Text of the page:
Talking to a human improves customer service levels

Human contact: Accenture found that human interaction remains a vital component of customer satisfaction, with more than 80 per cent of Australians preferring to deal with human beings over digital channels.
Human contact: Accenture found that human interaction remains a vital component of customer satisfaction, with more than 80 per cent of Australians preferring to deal with human beings over digital channels.

Advertiser content from Pennytel

How often has this happened to you when calling your service provider?

Voice: Welcome to this company. In just a few words, please tell me what your call is about so I can direct you to the right person.

You: Mobile phone account.

Voice: I’m sorry. I didn’t catch that. In just a few words, please tell me what your call is about so I can direct you to the right person.

You (louder and slower): My mobile phone account.

Voice: Was that ‘my noble drone discount’?  Press one for yes….

While chatbots (as these conversation simulators are called) can work to save people time and organisations money (technology analysts IDC predict that in three years, more than 65 per cent of consumers will interact with customer support bots), sometimes there is no substitute for a real person, especially if you’re not entirely sure about the nature of the problem with your service.

Accenture’s recent Consumer Pulse survey show that even in the digital age, human interaction remains vital for customer satisfaction, with more than 80 per cent of Australians preferring to deal with human beings over digital channels.

And talking to a human is not just good for business. With more than a quarter of us living alone, and that percentage increasing the older we get, human contact becomes more important, especially as the population ages overall.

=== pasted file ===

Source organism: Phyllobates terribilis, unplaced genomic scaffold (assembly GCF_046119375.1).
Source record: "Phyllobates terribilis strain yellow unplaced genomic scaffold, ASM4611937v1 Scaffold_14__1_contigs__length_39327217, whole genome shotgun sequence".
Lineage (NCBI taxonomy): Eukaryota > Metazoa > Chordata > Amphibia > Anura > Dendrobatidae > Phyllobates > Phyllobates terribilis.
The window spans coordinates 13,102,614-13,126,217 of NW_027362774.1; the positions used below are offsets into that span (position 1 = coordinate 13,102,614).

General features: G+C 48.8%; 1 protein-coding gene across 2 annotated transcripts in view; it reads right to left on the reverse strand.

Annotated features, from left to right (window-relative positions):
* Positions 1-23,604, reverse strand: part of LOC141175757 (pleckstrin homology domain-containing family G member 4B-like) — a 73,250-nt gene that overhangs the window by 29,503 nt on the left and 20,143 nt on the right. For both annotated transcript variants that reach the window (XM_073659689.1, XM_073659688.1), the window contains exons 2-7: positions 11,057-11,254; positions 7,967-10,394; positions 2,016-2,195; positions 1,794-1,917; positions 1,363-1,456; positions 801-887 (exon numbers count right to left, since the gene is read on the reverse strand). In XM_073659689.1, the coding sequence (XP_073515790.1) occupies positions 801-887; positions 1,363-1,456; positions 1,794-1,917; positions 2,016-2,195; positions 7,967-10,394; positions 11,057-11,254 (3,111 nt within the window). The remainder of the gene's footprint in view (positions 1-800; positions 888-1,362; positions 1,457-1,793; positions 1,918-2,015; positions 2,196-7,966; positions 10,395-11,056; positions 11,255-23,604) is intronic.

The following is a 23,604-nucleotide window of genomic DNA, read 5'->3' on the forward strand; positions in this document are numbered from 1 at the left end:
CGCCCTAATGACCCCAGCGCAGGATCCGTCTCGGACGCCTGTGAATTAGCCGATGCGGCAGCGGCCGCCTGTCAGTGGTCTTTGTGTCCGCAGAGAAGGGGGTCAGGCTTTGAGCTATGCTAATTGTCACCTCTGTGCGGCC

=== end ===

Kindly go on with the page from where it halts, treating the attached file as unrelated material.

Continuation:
Some organisations are seeing a niche in these trends and, ironically, are using tradition to innovate.

“While we’ve always been about innovation and doing things differently, in this case ‘different’ actually meant human,” Pennytel CEO Rene Sugo said. Pennytel is a recently relaunched mobile provider for regional Australia tailored to the needs and preferences of the over 50s market.

“With increasing automation, people are frustrated trying to talk to robots and navigating complex portals,” Mr Sugo said.

“We recognise that while some people enjoy interacting with technology, there is a big segment of the population that just want good value and good service that just works. And a person to speak to if they have a question.”

As an example, a real person will answer the phone during Pennytel’s extended customer contact centre operating hours - from 8am to midnight weekdays and 9am to 9pm on weekends. 

A global survey by Genesys revealed customers of telecommunications companies are more likely to leave due to bad service compared to other industries, and one of the most significant causes was being trapped in automated self-service. A company that can find the right balance between technological efficiency and human touch could be onto a winner. 

Advertiser content from Pennytel